Two weeks after making national news for a bi-partisan road trip back to Congress, Democratic U.S. Rep. Beto O'Rourke is in the news again –announcing for the U.S. Senate seat held by Republican Ted Cruz.
The road trip – with Republican U.S. Rep. Will Hurd of Helotes, 39, whose sprawling West Texas district adjoins O'Rourke's El Paso district – came following a veterans' roundtable discussion in San Antonio. East Coast snowstorms canceled their flights. They were stranded
At O'Rourke's suggestion, they rented a Chevy Impala for the 1,600-mile trip to Washington.
En route, they live-cast their marathon conversation on Facebook Live. And TV networks couldn't resist picking up a rare display of amicability across the very divided political aisle in Congress.
The new friends overnighted briefly in Nashville, and reached the Capitol a half-hour before voting began.
O'Rourke, 44, ((DOB 9/26/72)) is now in his third two-year term representing Texas' western-most House district. He's the first Democrat to announce for his party's nomination to contest the 2018 re-election for which Cruz, 46, ((DOB 12/22/70)) has already announced.
That makes national news because upstart Cruz was the runner-up to now-President Donald Trump in last year's Republican presidential primaries.
It also makes news because observers have figured one of San Antonio's politically ambitious Castro twin brothers might take on Cruz.
Joaquin, 42, ((DOB 9/16/74)) the twin who serves in Congress, has said he's considering the senate run. Like O'Rourke, Castro is in his third House term.
Castro's identical twin Julian served on San Antonio's city council, and then mayor, before being selected in 2014 by President Barack Obama as secretary of Housing and Urban Development. Julian, finishing up his memoir, says he is "extremely unlikely" to run for governor or senator in 2018.
A major difference between O'Rourke and Joaquin Castro is that O'Rourke had pledged to serve no more than four terms in the House. Castro hasn't. After a decade in the Texas House, he has enjoyed the promotion to Congress.
So, will he risk his congressional career for an up-or-out race -- in a Red state that hasn't elected a Democrat for the U.S. Senate since 1988 (Lloyd Bentsen), or any statewide office since 1994? He says he'll decide whether to run for the senate, or seek re-election, by the end of April.
Ironically, O'Rourke says Castro gave him the idea to run. Castro said last year he was considering taking on Cruz, O'Rourke told the Texas Tribune -- and that if he didn't, O'Rourke should consider it.
Both men promise a respectful campaign should they both get in.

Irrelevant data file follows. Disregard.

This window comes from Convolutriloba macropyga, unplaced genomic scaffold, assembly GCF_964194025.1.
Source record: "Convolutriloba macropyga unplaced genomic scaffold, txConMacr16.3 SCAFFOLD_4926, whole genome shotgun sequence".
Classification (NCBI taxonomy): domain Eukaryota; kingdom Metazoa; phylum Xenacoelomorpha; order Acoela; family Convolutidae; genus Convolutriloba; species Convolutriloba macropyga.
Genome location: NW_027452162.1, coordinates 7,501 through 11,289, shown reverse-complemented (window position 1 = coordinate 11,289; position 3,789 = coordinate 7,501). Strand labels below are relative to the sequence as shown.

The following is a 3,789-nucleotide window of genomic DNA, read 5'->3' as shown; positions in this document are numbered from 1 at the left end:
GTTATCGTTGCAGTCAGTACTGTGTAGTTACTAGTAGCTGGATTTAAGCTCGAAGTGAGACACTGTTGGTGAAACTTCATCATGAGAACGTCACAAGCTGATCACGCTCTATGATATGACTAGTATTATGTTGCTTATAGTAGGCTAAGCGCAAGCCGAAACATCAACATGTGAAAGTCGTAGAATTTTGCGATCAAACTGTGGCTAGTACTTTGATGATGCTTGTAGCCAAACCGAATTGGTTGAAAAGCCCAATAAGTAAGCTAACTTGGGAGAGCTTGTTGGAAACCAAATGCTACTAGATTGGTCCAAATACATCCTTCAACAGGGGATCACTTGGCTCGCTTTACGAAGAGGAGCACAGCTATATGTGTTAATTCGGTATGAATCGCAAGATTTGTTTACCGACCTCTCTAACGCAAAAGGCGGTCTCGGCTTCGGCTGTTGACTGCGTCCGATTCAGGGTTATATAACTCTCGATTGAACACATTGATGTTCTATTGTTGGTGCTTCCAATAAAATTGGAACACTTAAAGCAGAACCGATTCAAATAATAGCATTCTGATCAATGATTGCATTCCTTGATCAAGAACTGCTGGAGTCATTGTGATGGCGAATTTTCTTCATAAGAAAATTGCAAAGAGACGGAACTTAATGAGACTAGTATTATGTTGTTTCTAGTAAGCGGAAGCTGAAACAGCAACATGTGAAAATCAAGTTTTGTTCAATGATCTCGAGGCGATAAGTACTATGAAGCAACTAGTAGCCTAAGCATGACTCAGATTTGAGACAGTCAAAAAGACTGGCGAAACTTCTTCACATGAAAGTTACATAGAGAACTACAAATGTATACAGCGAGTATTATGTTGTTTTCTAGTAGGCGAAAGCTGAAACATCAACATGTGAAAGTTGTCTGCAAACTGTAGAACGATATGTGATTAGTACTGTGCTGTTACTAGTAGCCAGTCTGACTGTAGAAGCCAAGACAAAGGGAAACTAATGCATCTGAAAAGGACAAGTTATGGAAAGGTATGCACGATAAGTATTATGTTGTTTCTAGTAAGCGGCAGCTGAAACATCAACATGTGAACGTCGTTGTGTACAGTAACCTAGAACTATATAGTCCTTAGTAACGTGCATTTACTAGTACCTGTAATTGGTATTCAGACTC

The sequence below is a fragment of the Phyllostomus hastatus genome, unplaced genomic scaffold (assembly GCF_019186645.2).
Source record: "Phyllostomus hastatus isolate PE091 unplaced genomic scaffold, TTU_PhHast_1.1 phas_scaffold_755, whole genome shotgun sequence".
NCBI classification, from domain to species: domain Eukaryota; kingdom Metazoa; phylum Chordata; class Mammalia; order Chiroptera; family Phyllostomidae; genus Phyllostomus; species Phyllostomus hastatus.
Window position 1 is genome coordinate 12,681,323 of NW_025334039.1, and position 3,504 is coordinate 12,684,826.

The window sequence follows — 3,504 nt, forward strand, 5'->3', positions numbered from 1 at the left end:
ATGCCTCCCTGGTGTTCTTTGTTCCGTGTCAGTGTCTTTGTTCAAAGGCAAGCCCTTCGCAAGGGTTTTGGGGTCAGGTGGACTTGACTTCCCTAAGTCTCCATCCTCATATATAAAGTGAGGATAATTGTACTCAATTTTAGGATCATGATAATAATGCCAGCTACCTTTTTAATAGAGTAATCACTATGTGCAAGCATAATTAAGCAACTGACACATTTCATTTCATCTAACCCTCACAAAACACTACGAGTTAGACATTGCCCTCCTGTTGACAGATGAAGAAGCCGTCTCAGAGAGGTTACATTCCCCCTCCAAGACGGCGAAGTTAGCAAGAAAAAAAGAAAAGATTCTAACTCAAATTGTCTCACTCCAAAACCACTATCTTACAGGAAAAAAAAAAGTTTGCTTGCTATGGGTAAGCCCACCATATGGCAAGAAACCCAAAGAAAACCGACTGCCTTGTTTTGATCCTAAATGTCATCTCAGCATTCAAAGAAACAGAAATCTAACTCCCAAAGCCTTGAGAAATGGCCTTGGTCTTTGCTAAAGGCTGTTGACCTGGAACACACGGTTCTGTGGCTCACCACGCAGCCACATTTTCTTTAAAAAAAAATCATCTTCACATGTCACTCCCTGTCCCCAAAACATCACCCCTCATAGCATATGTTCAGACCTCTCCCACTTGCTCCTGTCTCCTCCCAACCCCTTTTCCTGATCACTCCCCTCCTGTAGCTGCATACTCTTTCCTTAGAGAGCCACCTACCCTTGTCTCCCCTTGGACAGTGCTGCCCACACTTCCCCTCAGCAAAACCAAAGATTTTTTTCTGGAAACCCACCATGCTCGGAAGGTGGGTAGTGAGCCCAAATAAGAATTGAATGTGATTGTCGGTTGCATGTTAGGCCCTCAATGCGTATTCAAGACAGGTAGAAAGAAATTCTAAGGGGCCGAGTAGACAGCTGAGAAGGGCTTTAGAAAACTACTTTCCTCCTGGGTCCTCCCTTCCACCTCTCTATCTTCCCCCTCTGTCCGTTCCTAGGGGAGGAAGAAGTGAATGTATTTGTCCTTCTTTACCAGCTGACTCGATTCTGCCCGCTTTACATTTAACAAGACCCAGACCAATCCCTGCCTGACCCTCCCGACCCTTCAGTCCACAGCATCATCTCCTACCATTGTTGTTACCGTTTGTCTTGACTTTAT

O'Rourke toured the country with the El Paso rock band Foss during breaks from getting his bachelor's in English Literature from Columbia University in New York.
After college, he worked for internet service providers in New York City. He returned to El Paso in 1998, and co-founded Stanton Street Technology, a company that develops websites and software.
O'Rourke's father Pat, who died in 2001, had been an El Paso County commissioner and then county judge.
In 2005, the younger O'Rourke challenged two-term El Paso city council member Anthony Cobos, 57-43. O'Rourke was re-elected in 2007.
In 2012, he challenged eight-term Democratic U.S. Rep. Silvestre Reyes in the primary, and got 50.47 percent over Reyes and three minor candidates. He coasted to victory in November in the reliably Democratic stronghold.
On the day O'Rourke was to announce, Cruz tweeted that "A liberal Democrat is announcing a campaign today to try to turn TX blue" -- with a link to his campaign fundraising site.
O'Rourke, turned off by the amount of time and energy many members of congress spend fundraising, says he'll pass up Political Action Committee contributions. He's banking on a grassroots-up campaign like Bernie Sanders did for the Democratic presidential nomination, using social media and small contributions.
As previous members of the U.S. House, and the Texas Senate, have discovered, running statewide in Texas is a big, big challenge. But there are a few glimmers of hope for Democrats.
First, while Cruz has some strong Tea Party followers, his reputation as being far more interested in himself than anyone else has built some high negatives.
Second, Donald Trump's surprise capture of the White House has energized and unified Democrats – if they can turn their concern into political turnout.
Third, even while Trump beat Hillary Clinton in Texas by 9 percent, that was a considerable improvement over Obama's 15-point loss to Mitt Romney in 2012.
Finally, Democrats hope that with tight-fisted Republicans in control both in Texas and in Washington, Texans may be figuring out they're more interested in government responsibilities for health care, education, transportation and other things than the Republicans calling the shots realize.